Workers at Apple stores in France began a nationwide strike this Friday (22) over wages and working conditions, in a protest intended to coincide with the launch of the iPhone 15.
The move is the latest headache for the French tech giant, after it was forced to stop selling its iPhone 12 model earlier this month because of over-the-limit radiation. Apple disputes the French watchdog’s conclusions.
About 30 employees picketed outside a company store in central Paris, one of three in the French capital, just meters from a line of about 40 customers waiting in the rain to enter the store.
“We are still the people who make Apple’s wealth and therefore I think we deserve a little more honorable treatment than what we are given today,” said Anais Durel, 36, who has worked for the company for 10 years.
Apple unions, including CGT, Unsa, CFDT and Cidre-CFTC, who also plan to strike on Saturday (23), called for a 7% pay increase to offset inflation and an end to the months-long hiring freeze. Management was unwilling to offer more than a 4.5 percent raise, union officials said.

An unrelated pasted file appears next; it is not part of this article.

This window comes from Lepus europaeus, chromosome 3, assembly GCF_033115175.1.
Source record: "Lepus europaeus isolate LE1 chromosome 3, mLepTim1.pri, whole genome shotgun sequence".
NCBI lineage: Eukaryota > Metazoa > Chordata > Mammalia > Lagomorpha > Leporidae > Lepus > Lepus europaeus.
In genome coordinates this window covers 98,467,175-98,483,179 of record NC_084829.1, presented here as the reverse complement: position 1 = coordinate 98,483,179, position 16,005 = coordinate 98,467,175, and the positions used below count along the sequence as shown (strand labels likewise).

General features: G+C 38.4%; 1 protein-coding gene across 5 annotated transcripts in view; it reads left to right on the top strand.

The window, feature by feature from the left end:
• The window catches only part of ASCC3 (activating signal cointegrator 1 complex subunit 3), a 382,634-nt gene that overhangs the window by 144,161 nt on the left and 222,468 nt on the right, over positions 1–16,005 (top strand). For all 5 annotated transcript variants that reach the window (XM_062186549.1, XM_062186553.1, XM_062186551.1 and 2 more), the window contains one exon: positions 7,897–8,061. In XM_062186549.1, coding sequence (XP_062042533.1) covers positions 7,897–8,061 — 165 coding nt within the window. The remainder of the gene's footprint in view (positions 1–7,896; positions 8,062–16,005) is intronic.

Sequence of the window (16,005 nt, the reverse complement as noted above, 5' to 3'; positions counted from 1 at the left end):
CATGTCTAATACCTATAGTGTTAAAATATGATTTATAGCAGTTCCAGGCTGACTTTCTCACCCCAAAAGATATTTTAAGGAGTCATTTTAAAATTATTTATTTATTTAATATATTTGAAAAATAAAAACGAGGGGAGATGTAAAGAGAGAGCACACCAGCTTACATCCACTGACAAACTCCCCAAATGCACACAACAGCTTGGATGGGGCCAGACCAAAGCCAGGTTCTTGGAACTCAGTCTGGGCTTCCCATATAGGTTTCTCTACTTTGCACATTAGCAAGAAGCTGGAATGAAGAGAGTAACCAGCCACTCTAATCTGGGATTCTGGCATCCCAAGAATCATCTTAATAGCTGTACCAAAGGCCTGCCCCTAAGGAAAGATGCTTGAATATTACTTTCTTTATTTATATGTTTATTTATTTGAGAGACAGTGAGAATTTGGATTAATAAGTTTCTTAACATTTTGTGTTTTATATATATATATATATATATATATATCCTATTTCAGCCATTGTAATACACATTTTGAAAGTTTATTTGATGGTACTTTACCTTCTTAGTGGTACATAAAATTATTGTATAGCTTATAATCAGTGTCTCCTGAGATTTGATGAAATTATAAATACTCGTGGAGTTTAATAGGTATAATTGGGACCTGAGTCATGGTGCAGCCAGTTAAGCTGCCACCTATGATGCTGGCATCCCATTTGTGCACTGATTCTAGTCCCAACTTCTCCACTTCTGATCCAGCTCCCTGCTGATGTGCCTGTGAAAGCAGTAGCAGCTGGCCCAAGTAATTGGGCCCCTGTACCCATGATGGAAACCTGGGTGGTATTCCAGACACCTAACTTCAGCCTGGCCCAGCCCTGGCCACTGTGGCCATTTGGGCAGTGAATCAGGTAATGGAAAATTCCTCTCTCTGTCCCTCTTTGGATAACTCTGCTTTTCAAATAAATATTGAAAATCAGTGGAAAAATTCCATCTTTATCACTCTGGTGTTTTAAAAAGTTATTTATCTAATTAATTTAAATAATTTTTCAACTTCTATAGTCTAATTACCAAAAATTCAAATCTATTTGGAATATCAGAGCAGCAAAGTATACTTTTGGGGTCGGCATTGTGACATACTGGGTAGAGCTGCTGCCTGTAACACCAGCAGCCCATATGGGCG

“Inflation is still very bad. There are many employees who are experiencing difficulties,” said Tarek, a CGT union leader who declined to give his last name.
“The goal is in no way to block iPhone sales, the goal is to really make people aware of this situation,” he added.
Employees at a company store in Barcelona, where around 250 people lined up to enter the unit on Friday morning, were ready to join their colleagues in France to protest working conditions.
Around 20 workers will set up an information picket outside the store in central Barcelona at midday, Pablo Paredes, leader of the CNT Apple union, told Reuters.
Paredes said the workers’ goal is to highlight poor working conditions, including contracts that do not compensate them for working weekends or nights.
“We have been talking since August with our colleagues on strike in France. In Spain, unlike them, not all unions agreed to go on strike,” said Paredes.
Manuel Ausloos, Louise Dalmasso, Abdul Saboor, Horaci Garcia, Corina Pons and Charlottte Van Campenhout